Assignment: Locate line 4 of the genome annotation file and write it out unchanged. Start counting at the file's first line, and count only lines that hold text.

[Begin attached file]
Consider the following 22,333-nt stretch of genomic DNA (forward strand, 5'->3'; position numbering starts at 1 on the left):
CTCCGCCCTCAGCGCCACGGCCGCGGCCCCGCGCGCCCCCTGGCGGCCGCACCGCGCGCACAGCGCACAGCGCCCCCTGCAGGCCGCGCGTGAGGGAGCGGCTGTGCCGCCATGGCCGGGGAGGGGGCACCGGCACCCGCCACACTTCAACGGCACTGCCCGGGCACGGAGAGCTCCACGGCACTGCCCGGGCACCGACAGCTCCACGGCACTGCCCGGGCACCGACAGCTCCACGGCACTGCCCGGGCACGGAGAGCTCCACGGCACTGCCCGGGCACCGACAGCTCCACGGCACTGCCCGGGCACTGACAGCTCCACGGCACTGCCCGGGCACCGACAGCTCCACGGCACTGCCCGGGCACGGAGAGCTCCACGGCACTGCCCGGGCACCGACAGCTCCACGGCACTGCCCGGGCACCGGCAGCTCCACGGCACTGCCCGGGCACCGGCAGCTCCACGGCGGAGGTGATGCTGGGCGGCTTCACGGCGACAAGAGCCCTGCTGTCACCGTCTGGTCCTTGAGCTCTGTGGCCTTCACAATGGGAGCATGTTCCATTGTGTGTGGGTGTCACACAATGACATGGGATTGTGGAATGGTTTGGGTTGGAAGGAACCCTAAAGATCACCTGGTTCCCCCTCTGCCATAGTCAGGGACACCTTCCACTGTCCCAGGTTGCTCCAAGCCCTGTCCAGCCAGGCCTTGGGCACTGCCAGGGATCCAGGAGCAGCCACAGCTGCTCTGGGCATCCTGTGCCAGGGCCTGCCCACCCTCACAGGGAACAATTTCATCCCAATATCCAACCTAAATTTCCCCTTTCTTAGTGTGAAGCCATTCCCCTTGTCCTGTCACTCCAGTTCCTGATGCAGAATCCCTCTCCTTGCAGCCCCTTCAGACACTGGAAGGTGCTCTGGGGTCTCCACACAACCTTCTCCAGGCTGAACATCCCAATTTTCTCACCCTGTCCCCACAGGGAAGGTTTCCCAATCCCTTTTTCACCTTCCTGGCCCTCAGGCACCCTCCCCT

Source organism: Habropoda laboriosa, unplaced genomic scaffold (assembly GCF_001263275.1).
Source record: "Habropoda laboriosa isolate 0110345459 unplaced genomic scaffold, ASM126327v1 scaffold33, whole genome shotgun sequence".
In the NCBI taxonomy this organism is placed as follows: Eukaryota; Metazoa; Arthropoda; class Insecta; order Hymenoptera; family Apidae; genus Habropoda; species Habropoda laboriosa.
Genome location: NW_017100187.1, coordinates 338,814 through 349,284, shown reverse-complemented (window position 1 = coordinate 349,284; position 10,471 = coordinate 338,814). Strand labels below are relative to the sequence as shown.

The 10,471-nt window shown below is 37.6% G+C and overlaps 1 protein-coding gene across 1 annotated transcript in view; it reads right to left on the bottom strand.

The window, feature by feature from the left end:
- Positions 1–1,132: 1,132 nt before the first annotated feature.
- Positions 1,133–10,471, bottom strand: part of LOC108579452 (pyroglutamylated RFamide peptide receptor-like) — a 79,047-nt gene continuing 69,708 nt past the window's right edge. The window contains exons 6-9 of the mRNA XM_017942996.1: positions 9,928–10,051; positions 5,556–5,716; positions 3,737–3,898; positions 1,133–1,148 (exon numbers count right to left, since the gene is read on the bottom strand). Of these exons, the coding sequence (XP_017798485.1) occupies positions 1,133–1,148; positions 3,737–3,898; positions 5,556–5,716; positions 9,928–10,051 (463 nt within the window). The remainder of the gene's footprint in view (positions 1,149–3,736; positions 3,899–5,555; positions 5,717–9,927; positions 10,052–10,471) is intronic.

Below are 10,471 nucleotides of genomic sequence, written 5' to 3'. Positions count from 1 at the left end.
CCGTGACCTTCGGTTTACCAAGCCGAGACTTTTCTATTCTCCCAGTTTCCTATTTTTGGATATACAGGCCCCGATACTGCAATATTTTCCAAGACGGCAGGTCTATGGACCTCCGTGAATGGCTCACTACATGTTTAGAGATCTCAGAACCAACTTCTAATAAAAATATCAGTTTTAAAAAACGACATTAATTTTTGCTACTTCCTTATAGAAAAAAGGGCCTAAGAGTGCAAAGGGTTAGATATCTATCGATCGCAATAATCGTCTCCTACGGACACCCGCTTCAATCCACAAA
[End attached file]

Source record: "Habropoda laboriosa isolate 0110345459 unplaced genomic scaffold, ASM126327v1 scaffold33, whole genome shotgun sequence".